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SFA Responds to SEC Cybersecurity Disclosure Proposal

article by Structured Finance Association


On March 9, 2022, the Securities and Exchange Commission (SEC) proposed new disclosure rules to enhance and standardize disclosures made by public companies regarding cybersecurity risk management, strategy, governance, and incident reporting by public companies. The proposal applies to registrants, including corporate issuers and asset-backed issuers, specifically.

The proposal would require:

  • Current reporting about material cybersecurity incidents,
  • Periodic reporting to provide updates about previously reported cybersecurity incidents,
  • Periodic reporting about a registrant’s cybersecurity risk policies and procedures, board of directors’ oversight of cybersecurity risk, and management’s role and expertise in assessing and managing cybersecurity risk, and
  • Annual reporting or certain proxy disclosure about the board of directors’ cybersecurity expertise, if any.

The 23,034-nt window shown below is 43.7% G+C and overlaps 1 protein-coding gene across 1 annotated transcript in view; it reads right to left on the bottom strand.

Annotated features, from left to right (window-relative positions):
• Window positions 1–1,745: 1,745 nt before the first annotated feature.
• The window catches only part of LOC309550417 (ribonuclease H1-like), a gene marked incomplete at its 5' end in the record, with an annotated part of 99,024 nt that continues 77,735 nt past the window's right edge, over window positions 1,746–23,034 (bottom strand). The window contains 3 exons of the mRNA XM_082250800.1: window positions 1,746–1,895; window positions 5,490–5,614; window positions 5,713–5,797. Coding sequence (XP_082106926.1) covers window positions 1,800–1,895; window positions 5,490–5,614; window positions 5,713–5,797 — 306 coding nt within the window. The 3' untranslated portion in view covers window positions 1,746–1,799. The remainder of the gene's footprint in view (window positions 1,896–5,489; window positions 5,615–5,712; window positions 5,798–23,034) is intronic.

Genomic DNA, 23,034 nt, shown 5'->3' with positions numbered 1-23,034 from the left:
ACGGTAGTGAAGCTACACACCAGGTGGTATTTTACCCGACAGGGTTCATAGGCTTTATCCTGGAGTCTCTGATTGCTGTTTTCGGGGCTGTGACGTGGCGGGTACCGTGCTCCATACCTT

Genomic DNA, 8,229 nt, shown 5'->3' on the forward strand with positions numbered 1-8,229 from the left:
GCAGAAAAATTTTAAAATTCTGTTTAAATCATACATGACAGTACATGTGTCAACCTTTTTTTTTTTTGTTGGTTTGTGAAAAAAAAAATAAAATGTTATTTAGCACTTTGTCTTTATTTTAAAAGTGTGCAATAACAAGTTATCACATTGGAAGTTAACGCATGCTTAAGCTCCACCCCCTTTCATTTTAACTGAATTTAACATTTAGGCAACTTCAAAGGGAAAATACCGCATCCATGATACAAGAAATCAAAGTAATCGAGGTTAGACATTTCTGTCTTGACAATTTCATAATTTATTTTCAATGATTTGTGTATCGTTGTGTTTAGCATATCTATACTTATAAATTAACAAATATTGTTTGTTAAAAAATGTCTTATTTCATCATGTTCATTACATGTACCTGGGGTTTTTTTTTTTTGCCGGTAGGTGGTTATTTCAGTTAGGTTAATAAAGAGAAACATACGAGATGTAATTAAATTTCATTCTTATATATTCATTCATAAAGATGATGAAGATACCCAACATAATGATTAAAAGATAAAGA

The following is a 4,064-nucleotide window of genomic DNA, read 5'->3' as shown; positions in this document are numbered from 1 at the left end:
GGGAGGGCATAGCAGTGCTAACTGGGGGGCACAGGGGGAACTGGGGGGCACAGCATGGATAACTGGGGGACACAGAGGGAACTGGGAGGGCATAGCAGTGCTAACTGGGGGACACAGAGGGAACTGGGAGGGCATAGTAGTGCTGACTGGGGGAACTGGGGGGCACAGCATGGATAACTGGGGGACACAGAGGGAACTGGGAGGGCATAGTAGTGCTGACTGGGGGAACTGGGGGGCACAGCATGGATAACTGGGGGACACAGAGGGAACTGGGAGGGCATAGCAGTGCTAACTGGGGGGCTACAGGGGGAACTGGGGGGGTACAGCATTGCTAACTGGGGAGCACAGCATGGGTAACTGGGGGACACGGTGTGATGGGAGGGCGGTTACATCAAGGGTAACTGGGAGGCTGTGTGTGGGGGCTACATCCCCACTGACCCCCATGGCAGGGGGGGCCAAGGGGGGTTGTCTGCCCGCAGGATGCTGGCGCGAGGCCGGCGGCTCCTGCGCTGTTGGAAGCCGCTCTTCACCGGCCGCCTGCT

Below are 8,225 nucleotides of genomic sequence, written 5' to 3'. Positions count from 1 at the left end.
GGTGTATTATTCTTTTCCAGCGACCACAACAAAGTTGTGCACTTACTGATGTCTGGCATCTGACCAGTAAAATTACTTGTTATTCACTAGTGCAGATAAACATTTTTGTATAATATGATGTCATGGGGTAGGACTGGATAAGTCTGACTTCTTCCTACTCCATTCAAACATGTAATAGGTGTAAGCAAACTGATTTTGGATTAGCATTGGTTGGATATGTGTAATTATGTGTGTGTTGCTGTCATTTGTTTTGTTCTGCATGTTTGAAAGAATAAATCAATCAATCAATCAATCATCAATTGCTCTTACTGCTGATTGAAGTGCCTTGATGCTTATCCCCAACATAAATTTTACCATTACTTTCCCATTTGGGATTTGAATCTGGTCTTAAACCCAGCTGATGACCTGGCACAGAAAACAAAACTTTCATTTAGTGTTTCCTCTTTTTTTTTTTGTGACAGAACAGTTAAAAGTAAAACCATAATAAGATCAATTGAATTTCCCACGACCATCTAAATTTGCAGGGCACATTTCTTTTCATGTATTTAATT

Our View:

  • We found the proposed rule to be focused almost exclusively on corporate registrants ignoring extensive fundamental and technical differences between the potential impact of cybersecurity risks and incidents on investors in corporate securities versus ABS.
  • Therefore, we urged the SEC to propose tailored rules for asset-backed issuers that are appropriately aligned with the SEC disclosure and reporting framework for ABS and the relevant risks to ABS investors and to give the ABS market stakeholders an opportunity to provide public comment on those re-proposed rules.
  • An example of an important area where the proposal does not appropriately address ABS risk is its focus on the asset-backed issuer whose very limited activities do not present cybersecurity risk to the ABS investors.
    • Instead, we believe the primary area of potential cybersecurity risk to an ABS transaction relates to the breach of information systems used by a servicer (including the breach of personal information maintained on those information systems, which could disrupt servicing of the underlying pool assets).
      • SFA highlighted that cybersecurity disclosure should be principles-based, focusing on material risks and risk management (rather than matters of cybersecurity strategy or governance) that would apply to Securities Act registration statements and prospectuses rather than ongoing reporting.
    • For any proposed and adopted rules that the SEC may release for ABS transactions, we called for a transition period of at least six months.
    • Lastly, legacy ABS should be excluded from additional cybersecurity reporting requirements.